Many numbers can be expressed as the sum of two or more consecutive integers. For example, 15=7+8 and 10=1+2+3+4. Can you say which numbers can be expressed in this way?
A 2 by 3 rectangle contains 8 squares and a 3 by 4 rectangle contains 20 squares. What size rectangle(s) contain(s) exactly 100 squares? Can you find them all?
Different combinations of the weights available allow you to make different totals. Which totals can you make?
You have been given nine weights, one of which is slightly heavier than the rest. Can you work out which weight is heavier in just two weighings of the balance?
How many different symmetrical shapes can you make by shading triangles or squares?
The NRICH team are always looking for new ways to engage teachers and pupils in problem solving. Here we explain the thinking behind maths trails.
Can you arrange the numbers 1 to 17 in a row so that each adjacent pair adds up to a square number?
If you are given the mean, median and mode of five positive whole numbers, can you find the numbers?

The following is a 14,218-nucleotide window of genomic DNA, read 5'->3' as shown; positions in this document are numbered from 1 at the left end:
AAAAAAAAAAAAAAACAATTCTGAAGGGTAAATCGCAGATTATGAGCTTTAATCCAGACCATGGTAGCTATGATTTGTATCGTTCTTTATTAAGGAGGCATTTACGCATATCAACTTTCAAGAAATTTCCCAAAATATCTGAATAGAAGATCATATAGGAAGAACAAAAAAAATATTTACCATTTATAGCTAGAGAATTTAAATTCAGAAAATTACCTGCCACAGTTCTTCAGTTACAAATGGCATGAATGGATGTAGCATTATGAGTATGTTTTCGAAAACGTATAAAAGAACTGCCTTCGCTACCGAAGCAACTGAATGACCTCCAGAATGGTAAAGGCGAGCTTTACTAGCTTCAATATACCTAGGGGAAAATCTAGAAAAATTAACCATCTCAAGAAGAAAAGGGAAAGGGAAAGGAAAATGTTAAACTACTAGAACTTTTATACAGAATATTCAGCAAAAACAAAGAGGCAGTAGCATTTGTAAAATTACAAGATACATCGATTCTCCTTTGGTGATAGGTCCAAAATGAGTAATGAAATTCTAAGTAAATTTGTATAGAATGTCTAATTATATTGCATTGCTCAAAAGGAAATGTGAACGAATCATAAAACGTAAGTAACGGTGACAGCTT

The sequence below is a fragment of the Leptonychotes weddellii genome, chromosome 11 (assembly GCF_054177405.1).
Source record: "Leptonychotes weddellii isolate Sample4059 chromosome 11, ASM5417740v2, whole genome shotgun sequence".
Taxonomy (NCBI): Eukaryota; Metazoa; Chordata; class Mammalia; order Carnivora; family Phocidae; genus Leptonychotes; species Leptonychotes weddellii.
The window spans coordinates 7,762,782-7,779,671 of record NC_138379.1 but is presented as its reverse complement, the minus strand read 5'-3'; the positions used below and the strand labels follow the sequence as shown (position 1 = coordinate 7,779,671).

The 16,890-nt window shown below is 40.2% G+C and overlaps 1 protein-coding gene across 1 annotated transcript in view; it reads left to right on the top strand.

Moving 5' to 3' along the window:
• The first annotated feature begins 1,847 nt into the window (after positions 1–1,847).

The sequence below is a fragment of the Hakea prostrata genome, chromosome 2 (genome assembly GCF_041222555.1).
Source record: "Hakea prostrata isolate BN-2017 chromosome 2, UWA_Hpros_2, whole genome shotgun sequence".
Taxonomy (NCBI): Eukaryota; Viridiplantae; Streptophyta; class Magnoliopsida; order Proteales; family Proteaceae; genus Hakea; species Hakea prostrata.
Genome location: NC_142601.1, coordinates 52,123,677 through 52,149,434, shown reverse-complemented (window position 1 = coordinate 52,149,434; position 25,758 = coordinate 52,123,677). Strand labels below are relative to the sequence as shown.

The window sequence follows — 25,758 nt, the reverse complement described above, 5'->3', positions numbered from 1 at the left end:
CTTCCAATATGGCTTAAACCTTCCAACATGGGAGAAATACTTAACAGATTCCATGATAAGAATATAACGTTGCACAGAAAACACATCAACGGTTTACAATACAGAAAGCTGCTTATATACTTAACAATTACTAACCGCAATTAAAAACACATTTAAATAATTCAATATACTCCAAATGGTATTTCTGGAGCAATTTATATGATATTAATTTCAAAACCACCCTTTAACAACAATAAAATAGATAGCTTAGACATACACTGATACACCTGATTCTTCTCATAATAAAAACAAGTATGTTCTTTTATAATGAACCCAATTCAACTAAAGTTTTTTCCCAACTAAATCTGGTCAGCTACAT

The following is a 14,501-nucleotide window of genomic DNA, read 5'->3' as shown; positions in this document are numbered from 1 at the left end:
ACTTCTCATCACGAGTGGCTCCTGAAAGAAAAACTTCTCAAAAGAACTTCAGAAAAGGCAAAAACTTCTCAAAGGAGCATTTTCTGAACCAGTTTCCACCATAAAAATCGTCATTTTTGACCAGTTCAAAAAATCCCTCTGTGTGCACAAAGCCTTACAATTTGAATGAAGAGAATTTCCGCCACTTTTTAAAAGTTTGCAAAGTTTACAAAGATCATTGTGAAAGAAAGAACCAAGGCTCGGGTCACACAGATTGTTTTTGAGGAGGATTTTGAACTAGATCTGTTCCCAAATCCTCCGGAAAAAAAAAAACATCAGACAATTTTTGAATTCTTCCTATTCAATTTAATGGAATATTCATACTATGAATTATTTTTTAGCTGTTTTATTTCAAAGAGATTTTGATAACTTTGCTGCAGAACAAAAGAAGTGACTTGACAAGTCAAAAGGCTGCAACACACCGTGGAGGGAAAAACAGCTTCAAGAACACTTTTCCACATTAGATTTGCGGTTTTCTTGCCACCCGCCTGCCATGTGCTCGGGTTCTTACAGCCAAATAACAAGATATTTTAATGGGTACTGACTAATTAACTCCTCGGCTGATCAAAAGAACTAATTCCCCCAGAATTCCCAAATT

Charlie and Abi put a counter on 42. They wondered if they could visit all the other numbers on their 1-100 board, moving the counter using just these two operations: x2 and -5. What do you think?
An investigation involving adding and subtracting sets of consecutive numbers. Lots to find out, lots to explore.
How many solutions can you find to this sum? Each of the different letters stands for a different number.
My two digit number is special because adding the sum of its digits to the product of its digits gives me my original number. What could my number be?
Can you find six numbers to go in the Daisy from which you can make all the numbers from 1 to a number bigger than 25?
Do you notice anything about the solutions when you add and/or subtract consecutive negative numbers?
The clues for this Sudoku are the product of the numbers in adjacent squares.
Ben passed a third of his counters to Jack, Jack passed a quarter of his counters to Emma and Emma passed a fifth of her counters to Ben. After this they all had the same number of counters.
A game for 2 people. Take turns placing a counter on the star. You win when you have completed a line of 3 in your colour.